Law Library Blog (March 2017): Legal Beagle's Blog Archive, Roger Williams University School Of Law Mar 2017

Law Library Blog (March 2017): Legal Beagle's Blog Archive, Roger Williams University School Of Law

Law Library Newsletters/Blog

No abstract provided.


Standing Rock Sioux Tribe V. U.S. Army Corps Of Engineers, Jody D. Lowenstein Feb 2017

Standing Rock Sioux Tribe V. U.S. Army Corps Of Engineers, Jody D. Lowenstein

Public Land & Resources Law Review

The Standing Rock Sioux’s effort to enjoin the U.S. Army Corps of Engineers’ permitting of an oil pipeline was stifled by the United States District Court of the District of Columbia. In denying the preliminary injunction, the court held that the Tribe failed to show that the Corps violated the National Historic Preservation Act, and that the Tribe’s belated effort to litigate was futile after failing to participate in the consultation process.


The Clark Fork Coalition V. Tubbs, Jonah P. Brown Feb 2017

The Clark Fork Coalition V. Tubbs, Jonah P. Brown

Public Land & Resources Law Review

Before landowners may appropriate groundwater in Montana, they must first apply for a DNRC permit pursuant to the Montana Water Use Act. Landowners may qualify for an exemption from the arduous permitting process if their appropriation meets certain criteria. However, the Act provides an exception to the exemption when a “combined appropriation” from the same source is in excess of ten acre-feet per year. The Clark Fork Coalition v. Tubbs affirmed the district court’s invalidation of the DNRC rule defining “combined appropriation” to only include physically connected groundwater wells.


Water Valuation And Utility Rates, Amy Hardberger Jan 2017

Water Valuation And Utility Rates, Amy Hardberger

Texas A&M Journal of Property Law

As I’ve worked on this topic, it really has evolved. I was thrown into land use, but land use opened my eyes to new water tools. Nationwide there is a shift towards conservation of water and water sustainability. Land use might be the “ace-in-the-hole,” not the simple act of turning the water off when you brush your teeth—even though I want you to do that.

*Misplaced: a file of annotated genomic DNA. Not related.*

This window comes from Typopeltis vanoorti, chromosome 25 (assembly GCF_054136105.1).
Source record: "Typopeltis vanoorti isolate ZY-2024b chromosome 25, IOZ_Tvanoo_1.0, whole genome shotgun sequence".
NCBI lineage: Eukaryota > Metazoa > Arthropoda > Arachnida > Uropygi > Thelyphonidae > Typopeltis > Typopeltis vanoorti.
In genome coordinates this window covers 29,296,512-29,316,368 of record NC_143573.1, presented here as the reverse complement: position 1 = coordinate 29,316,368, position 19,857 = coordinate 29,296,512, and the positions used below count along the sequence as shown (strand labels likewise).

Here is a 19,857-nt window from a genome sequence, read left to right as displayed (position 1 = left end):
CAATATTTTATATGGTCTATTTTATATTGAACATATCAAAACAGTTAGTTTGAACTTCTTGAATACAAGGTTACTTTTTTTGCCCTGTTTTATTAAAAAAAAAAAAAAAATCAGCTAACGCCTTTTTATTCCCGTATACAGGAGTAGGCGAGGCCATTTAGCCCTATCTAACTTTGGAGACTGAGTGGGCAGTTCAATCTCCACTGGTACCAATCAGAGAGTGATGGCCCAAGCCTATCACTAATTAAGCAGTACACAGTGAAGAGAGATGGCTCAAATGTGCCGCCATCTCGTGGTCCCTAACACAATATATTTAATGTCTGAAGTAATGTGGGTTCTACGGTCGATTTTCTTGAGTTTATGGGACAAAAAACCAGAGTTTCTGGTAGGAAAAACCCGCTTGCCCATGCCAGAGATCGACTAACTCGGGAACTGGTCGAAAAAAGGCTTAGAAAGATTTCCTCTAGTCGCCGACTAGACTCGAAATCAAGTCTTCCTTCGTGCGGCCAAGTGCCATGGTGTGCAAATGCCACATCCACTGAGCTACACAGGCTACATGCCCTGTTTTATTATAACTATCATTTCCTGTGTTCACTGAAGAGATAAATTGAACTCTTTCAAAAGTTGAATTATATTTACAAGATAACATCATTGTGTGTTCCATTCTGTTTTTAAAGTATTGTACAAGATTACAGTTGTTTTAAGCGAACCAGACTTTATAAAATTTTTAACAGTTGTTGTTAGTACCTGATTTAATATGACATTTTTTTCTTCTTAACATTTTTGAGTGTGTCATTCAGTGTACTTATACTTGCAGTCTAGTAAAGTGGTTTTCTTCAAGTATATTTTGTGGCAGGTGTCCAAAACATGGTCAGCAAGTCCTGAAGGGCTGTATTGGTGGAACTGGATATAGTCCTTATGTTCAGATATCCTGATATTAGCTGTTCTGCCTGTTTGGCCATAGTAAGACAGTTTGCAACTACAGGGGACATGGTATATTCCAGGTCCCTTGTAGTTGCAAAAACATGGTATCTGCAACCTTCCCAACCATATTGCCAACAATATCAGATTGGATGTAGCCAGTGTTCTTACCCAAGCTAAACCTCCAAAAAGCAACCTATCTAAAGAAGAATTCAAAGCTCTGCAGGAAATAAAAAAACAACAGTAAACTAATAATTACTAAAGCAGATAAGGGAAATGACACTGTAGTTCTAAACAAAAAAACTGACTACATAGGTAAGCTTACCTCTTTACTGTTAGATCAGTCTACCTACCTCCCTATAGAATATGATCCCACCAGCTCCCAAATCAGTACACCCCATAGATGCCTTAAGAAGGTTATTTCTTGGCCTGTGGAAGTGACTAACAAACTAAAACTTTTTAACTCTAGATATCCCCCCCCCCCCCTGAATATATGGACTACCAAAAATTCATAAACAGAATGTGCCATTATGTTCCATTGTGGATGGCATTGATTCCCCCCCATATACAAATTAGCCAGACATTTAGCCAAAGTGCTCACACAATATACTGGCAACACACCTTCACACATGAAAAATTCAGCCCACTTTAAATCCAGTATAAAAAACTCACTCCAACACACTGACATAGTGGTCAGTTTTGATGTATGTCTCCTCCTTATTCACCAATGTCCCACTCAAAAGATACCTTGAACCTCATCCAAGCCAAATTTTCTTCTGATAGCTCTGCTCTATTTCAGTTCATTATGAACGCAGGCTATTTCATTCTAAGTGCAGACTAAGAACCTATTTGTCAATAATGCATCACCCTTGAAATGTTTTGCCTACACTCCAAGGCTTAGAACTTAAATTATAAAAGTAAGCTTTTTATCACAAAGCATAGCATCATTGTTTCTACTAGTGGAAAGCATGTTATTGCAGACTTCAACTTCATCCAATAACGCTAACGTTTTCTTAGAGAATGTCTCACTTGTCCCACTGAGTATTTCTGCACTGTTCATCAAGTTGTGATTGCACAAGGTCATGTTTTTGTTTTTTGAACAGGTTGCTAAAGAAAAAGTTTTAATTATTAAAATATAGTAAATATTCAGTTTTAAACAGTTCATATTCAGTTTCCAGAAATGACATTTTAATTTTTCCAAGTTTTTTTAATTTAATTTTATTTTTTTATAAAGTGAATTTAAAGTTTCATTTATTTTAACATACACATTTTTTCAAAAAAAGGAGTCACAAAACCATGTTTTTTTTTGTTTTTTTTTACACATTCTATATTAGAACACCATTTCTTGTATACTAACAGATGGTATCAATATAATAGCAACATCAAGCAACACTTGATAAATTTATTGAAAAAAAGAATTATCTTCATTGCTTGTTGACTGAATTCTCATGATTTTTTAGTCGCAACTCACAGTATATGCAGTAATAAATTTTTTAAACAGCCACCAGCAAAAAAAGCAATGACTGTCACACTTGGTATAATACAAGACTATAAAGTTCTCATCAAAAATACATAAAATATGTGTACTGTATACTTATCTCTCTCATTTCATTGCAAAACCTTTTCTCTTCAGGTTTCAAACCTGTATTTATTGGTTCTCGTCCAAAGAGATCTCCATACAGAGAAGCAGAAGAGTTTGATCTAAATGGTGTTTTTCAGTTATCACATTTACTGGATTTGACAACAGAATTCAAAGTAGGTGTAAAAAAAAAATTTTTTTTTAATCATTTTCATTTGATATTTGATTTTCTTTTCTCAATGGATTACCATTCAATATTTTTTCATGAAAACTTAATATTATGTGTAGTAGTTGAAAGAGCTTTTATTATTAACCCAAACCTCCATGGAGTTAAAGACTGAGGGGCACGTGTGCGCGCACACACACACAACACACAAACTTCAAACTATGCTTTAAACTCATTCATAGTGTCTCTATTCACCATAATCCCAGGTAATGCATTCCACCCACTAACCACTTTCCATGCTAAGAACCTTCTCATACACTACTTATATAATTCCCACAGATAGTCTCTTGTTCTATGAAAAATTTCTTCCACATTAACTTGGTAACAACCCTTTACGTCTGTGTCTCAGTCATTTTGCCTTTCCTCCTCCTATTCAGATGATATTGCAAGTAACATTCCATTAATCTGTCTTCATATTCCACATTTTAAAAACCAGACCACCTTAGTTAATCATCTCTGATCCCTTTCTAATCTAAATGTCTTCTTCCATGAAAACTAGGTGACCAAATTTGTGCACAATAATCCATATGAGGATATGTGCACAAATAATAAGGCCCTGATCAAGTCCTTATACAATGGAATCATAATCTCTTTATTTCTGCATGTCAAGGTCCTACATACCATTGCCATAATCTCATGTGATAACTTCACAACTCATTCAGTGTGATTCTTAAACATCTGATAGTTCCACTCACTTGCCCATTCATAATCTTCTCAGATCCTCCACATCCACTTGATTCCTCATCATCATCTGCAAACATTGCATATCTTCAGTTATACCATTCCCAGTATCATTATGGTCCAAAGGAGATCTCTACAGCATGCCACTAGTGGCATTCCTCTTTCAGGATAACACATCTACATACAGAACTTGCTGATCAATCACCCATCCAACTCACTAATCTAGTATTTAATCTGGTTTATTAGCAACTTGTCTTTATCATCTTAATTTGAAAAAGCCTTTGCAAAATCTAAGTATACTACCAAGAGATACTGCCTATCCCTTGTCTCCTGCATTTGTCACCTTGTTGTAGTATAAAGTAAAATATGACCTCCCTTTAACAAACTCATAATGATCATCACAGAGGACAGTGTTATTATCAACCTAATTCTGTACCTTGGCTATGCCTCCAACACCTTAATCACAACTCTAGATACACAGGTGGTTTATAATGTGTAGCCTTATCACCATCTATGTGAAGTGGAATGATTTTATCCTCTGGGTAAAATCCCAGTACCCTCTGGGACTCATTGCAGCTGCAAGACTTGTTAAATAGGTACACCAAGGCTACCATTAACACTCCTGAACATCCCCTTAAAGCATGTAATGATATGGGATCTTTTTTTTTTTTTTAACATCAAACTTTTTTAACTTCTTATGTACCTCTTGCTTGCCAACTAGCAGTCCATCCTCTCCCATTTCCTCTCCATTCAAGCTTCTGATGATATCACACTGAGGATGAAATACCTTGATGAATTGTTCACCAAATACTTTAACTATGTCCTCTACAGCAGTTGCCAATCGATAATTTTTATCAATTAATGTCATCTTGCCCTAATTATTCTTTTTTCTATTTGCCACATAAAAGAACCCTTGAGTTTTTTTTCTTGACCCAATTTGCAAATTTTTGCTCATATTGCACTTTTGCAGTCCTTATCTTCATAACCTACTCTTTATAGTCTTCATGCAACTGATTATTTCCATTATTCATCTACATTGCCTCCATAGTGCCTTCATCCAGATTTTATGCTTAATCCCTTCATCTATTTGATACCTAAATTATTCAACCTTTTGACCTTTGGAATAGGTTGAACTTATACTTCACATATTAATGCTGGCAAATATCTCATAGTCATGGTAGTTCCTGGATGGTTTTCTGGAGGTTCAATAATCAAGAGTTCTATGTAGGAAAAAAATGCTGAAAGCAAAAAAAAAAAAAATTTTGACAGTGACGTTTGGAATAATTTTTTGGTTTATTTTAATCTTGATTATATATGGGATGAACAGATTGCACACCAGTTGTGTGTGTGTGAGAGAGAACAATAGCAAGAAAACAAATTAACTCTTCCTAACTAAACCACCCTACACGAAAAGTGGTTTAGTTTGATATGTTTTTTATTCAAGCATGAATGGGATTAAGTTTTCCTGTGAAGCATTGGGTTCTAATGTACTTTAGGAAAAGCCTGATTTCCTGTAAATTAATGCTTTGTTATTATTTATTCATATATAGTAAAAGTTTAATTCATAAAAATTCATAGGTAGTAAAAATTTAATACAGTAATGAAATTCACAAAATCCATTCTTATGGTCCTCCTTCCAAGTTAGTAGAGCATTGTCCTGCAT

What’s important when talking about how we are going to survive, is “where are we going?” Because cities are so overpopulated, we are moving out of rural areas and into cities. This has caught the …


Incomplete Integration: Water, Drought, And Electricity Planning In The West, Lincoln L. Davies, Victoria Luman Jan 2017

Incomplete Integration: Water, Drought, And Electricity Planning In The West, Lincoln L. Davies, Victoria Luman

Utah Law Faculty Scholarship

The water-energy nexus is increasingly important as climate change alters social, policy, and economic tradeoffs and choices. This is particularly true in the arid western United States. This article provides an original empirical assessment of 33 integrated resource plans (IRPs) of electric utilities in that region. The analysis shows that only a minority of utilities address the risk of drought in their IRPs. Even fewer use their IRPs to develop concrete plans to address drought risk. Consequently, we suggest four different strategies for utilities to better integrate water and electricity planning. Importantly, our analysis reveals that legal and policy changes …


Owning Groundwater: The Example Of Mississippi V. Tennessee, Christine A. Klein Jan 2017

Owning Groundwater: The Example Of Mississippi V. Tennessee, Christine A. Klein

UF Law Faculty Publications

In Mississippi v. Tennessee, a case currently on the U.S. Supreme Court’s docket, Mississippi claims that it owns all groundwater stored underneath its borders that does not cross into Tennessee under “natural predevelopment” conditions—before the advent of modern well technology. Mississippi seeks more than six hundred million dollars for pumping by Tennessee wells that tap into a geologic formation that underlies both states. This is a remarkable claim that departs from the almost uniformly established proposition that the states do not “own” the water within their borders, but instead are authorized to manage that water for the “use” of …